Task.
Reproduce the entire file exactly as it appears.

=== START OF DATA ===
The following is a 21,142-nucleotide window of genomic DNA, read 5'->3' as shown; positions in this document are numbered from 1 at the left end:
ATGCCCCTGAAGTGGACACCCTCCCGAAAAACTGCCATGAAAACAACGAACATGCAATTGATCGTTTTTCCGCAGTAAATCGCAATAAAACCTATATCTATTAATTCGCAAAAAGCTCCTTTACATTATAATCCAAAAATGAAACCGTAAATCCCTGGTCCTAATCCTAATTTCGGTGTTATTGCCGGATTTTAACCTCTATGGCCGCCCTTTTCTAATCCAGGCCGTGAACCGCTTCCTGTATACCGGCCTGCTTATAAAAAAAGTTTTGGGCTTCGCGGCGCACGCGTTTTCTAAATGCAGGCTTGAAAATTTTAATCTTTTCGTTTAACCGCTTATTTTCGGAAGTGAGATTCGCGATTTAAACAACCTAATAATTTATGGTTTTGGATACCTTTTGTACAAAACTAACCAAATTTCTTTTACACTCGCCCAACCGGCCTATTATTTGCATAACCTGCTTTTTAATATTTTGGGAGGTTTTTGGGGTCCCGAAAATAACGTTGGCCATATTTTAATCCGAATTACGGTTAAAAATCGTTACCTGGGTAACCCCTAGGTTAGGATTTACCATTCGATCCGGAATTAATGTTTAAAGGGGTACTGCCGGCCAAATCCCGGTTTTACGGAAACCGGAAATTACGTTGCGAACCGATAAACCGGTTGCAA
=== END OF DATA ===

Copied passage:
The following is a 21,142-nucleotide window of genomic DNA, read 5'->3' as shown; positions in this document are numbered from 1 at the left end:
ATGCCCCTGAAGTGGACACCCTCCCGAAAAACTGCCATGAAAACAACGAACATGCAATTGATCGTTTTTCCGCAGTAAATCGCAATAAAACCTATATCTATTAATTCGCAAAAAGCTCCTTTACATTATAATCCAAAAATGAAACCGTAAATCCCTGGTCCTAATCCTAATTTCGGTGTTATTGCCGGATTTTAACCTCTATGGCCGCCCTTTTCTAATCCAGGCCGTGAACCGCTTCCTGTATACCGGCCTGCTTATAAAAAAAGTTTTGGGCTTCGCGGCGCACGCGTTTTCTAAATGCAGGCTTGAAAATTTTAATCTTTTCGTTTAACCGCTTATTTTCGGAAGTGAGATTCGCGATTTAAACAACCTAATAATTTATGGTTTTGGATACCTTTTGTACAAAACTAACCAAATTTCTTTTACACTCGCCCAACCGGCCTATTATTTGCATAACCTGCTTTTTAATATTTTGGGAGGTTTTTGGGGTCCCGAAAATAACGTTGGCCATATTTTAATCCGAATTACGGTTAAAAATCGTTACCTGGGTAACCCCTAGGTTAGGATTTACCATTCGATCCGGAATTAATGTTTAAAGGGGTACTGCCGGCCAAATCCCGGTTTTACGGAAACCGGAAATTACGTTGCGAACCGATAAACCGGTTGCAA